Skip to content Skip to navigation
Skip to global navigation Menu

Vassar Encyclopedia

An online work in progress under the direction of Vassar’s College Historian

The Vassar Bank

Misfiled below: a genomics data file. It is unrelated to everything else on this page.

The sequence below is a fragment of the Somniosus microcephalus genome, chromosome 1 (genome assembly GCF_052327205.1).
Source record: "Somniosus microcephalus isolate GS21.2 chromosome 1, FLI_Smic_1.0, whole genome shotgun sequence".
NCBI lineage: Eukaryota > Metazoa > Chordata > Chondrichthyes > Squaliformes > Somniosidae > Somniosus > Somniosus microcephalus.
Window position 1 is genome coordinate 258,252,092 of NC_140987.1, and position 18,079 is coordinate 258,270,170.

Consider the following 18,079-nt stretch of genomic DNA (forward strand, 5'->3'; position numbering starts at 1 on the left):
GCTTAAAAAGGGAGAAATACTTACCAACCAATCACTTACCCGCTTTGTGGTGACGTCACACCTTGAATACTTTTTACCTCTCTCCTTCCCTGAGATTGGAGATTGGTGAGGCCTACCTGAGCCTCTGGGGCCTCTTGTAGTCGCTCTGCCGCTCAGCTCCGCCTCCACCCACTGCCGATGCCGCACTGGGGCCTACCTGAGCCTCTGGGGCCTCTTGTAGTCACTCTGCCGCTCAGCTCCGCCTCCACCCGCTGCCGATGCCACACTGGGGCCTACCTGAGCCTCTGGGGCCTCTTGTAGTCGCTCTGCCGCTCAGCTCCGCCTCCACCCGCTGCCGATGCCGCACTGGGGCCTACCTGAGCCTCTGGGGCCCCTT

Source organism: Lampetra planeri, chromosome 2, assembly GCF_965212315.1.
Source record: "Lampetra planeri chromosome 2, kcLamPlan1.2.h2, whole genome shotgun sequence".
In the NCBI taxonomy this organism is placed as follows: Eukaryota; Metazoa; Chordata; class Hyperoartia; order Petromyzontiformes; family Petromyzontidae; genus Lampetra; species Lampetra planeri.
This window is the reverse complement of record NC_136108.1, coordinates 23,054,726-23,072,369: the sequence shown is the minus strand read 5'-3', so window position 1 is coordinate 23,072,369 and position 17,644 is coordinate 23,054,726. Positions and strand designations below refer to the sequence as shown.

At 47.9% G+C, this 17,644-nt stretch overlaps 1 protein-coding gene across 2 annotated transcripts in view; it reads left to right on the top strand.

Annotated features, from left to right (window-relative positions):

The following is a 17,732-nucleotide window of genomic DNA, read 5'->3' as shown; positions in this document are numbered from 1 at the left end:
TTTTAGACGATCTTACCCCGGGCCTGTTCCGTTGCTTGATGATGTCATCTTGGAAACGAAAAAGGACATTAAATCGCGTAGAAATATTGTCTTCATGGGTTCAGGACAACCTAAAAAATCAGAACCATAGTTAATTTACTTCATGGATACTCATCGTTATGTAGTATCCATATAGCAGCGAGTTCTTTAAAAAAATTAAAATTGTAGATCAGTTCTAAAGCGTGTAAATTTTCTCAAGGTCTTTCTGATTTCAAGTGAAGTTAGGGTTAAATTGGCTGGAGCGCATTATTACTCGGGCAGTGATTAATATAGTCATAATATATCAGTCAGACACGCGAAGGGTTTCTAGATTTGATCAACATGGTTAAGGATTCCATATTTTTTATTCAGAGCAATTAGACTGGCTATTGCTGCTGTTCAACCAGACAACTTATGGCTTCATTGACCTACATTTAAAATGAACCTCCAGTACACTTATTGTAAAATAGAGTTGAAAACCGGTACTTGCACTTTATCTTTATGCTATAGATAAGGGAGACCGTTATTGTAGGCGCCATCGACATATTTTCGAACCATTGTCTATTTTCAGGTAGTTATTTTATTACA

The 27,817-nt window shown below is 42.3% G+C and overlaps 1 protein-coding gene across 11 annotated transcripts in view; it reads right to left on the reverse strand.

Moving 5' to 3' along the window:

When Henry Noble MacCracken became president of Vassar College in 1915, one of his goals was to increase interaction between the college and its surrounding village, Arlington. In 1865, Vassar had necessarily been planned to be very self-sufficient, drawing lightly on the local resources and people. As Vassar, Arlington and the times had changed, MacCracken realized, this apartness had not. The Vassar Bank, conceived in the early 1920s, offered both an extension of the college into the community and a solution to a college problem that was both a nuisance and an important missed opportunity. Before the bank opened, the college would typically cash $8,000 in student checks each week, the vast majority of which were weekly stipends from home. This old-fashioned system of allowances was bothersome, and it also passed up an opportunity to teach girls how to properly handle their own money; a task many of them had been willing to take up for many years. An editorial in The Vassar Miscellany in 1877 observed that “ignorance of money is the root of much evil,” and it asked, “are you not surprised that men say that girls have no idea of the value of money? We do not wonder at their statement, for it is true; but we do wonder that men do not try to give their daughters this knowledge.” Creation of a local bank, independent of the college though still connected with it, seemed the appropriate response. Further, by opening the bank, the school no longer needed to function as a bank for either students or faculty. The new bank would also effectively meet many of Vassar’s financial needs. Founded by Vassar faculty and administrators in collaboration with a number of important Arlington businessmen, the Vassar Bank became a resource for both the village and the college.